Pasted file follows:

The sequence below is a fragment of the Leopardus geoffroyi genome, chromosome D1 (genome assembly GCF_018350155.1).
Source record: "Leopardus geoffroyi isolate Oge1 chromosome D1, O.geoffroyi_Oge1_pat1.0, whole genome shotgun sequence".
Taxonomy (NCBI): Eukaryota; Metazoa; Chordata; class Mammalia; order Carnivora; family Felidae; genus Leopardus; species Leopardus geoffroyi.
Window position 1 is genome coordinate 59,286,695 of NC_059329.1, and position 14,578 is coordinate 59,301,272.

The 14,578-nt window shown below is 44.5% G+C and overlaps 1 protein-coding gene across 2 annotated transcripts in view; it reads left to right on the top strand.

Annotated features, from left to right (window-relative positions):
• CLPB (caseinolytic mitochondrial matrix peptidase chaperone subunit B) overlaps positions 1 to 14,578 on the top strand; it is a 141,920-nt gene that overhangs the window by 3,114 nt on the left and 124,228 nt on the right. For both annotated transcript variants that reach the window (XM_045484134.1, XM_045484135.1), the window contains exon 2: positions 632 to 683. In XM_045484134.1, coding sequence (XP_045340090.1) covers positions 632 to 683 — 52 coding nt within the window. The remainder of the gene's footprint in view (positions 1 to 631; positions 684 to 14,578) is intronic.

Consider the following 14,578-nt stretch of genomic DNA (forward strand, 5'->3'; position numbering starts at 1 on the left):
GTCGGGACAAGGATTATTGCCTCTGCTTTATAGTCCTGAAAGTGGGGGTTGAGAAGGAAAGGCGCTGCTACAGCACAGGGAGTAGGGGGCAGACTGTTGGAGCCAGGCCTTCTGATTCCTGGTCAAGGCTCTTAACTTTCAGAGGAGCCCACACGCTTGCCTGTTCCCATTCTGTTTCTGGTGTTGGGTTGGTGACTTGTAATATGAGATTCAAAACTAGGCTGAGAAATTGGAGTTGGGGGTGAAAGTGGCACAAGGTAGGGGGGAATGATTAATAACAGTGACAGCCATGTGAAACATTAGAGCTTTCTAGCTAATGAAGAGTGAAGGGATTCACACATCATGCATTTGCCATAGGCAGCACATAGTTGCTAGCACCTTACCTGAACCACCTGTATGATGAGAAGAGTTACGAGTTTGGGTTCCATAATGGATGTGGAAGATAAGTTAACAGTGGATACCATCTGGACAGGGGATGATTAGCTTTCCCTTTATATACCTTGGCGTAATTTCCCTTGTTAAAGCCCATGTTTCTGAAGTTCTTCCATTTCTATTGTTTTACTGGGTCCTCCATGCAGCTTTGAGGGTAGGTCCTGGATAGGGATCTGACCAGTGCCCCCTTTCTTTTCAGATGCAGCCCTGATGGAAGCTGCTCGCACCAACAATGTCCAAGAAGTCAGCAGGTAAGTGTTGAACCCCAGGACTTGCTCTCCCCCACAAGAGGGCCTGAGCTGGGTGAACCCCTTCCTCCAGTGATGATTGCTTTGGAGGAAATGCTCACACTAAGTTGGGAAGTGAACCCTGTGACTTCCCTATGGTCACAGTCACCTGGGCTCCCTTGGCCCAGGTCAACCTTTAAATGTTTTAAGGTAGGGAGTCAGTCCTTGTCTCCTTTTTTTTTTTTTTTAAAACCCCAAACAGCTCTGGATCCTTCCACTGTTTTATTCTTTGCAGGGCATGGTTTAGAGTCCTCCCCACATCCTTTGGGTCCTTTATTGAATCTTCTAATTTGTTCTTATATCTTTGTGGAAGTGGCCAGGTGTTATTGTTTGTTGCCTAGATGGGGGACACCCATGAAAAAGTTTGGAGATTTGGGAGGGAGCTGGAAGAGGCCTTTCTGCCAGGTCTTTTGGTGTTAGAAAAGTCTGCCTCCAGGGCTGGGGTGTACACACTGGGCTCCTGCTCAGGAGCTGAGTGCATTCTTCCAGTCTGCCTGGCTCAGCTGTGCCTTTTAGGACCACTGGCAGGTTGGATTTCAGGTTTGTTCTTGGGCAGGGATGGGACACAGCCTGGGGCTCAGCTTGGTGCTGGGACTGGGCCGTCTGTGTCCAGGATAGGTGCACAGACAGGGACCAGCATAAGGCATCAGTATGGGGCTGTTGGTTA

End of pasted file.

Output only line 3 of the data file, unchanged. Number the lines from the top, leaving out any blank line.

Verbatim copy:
Taxonomy (NCBI): Eukaryota; Metazoa; Chordata; class Mammalia; order Carnivora; family Felidae; genus Leopardus; species Leopardus geoffroyi.